Thursday, December 1, 2011

Child Labor Booming in Iraq

by Rachelle Kliger

Iraqi Children Left Homeless After U.S. Invasions
-Isn't it wonderful that the U.S. helped the people of Iraq?
Child labor is becoming a growing problem among impoverished Iraqi refugees in Syria.

A growing number of Iraqi refugee children in Syria have joined the illegal child labor market to help their families make ends meet, United Nations officials have warned.

Syria has taken in a huge number of Iraqi refugees since the invasion of Iraq in 2003. Barred from legal employment in the country, aid workers say the refugees are running out of options to make money.

"There are more and more Iraqi families sliding into poverty," Farah Dakhlallah, a public information officer for United Nations High Commissioner for Refugees (UNHCR) in Syria told The Media Line. "They are barred from legal employment in Syria so a lot more children are being sent to work."

Dakhlallah said the statistics were sorely lacking but anecdotal evidence and indirect data suggests the number of child workers is rising.

"One of the indicators that child labor is on the rise is if you look at the school dropout rate," she explained. "There were fewer Iraqi children enrolled in 2008-2009 than in previous years. This could be attributed to a number of factors, such as resettlements or returns, but we also think that child labor, as a result of economic hardship, is a primary factor for these dropout rates."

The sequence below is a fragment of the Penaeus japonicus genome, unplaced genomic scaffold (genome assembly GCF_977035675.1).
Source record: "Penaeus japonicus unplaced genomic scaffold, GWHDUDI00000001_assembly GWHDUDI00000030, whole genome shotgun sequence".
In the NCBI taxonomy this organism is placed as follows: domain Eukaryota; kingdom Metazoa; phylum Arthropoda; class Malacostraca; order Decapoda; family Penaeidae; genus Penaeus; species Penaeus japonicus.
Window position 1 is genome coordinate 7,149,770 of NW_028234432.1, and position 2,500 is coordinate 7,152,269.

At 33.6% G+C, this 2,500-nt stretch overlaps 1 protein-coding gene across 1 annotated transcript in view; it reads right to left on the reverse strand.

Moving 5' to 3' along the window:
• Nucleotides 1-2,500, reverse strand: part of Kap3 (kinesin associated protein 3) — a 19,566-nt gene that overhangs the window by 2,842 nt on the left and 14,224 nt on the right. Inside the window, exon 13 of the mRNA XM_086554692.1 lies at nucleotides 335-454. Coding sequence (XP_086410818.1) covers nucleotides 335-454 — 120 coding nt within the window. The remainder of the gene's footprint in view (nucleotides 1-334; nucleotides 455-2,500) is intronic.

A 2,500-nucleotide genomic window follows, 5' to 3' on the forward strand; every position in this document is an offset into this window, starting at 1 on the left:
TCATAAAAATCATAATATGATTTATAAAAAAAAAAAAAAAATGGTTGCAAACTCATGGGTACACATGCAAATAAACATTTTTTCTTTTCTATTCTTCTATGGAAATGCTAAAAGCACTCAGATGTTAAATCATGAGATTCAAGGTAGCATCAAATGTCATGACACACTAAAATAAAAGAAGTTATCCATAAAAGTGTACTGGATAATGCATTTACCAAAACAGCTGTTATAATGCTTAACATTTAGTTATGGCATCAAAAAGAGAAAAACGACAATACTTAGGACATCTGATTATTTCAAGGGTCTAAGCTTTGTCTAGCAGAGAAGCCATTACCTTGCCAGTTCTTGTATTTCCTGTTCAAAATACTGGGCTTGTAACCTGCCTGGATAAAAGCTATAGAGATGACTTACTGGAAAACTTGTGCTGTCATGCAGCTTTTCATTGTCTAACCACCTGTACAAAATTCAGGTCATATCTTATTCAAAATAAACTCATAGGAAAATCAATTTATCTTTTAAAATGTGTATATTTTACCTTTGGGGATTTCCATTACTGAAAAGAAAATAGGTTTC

Most children in the child labor market are engaged in low-wage jobs such as working in eateries or cleaning toilets.

Dakhlallah said that while child labor is not restricted to the refugee population, and Syrian children are also sent to work, the refugee population tends to be the most vulnerable and susceptible to economic difficulties.

"We try to assist vulnerable families, we help rehabilitate schools, provide support to the Ministry of Education and we recently funded the opening of two schools," she said. "At the beginning of each academic year we have a school-kit distribution and we provide Iraqi children with backpacks, school supplies and new school uniforms. We also try to assist children in coping with changes in the curriculum by providing remedial classes."

Iraqi refugees in Syria constitute one of the largest urban refugee populations in the world. While Syria hosts some 1.1 million refugees, the vast majority of whom are from Iraq, less than a quarter of them are registered with the U.N.

"A lot of Iraqis work on the illegal market which helps them to subsist, but it also exposes then to a lot of exploitation," Dakhlallah said.

According to UNICEF, the U.N. child organization, an estimated 158 million children aged 5 to 14 - one in six children in the world - are engaged in child labor.

The organization says that children living in poor households and in rural areas are most likely to be engaged in child labor and that those burdened with household chores are overwhelmingly girls, who are vulnerable to exploitation and abuse.

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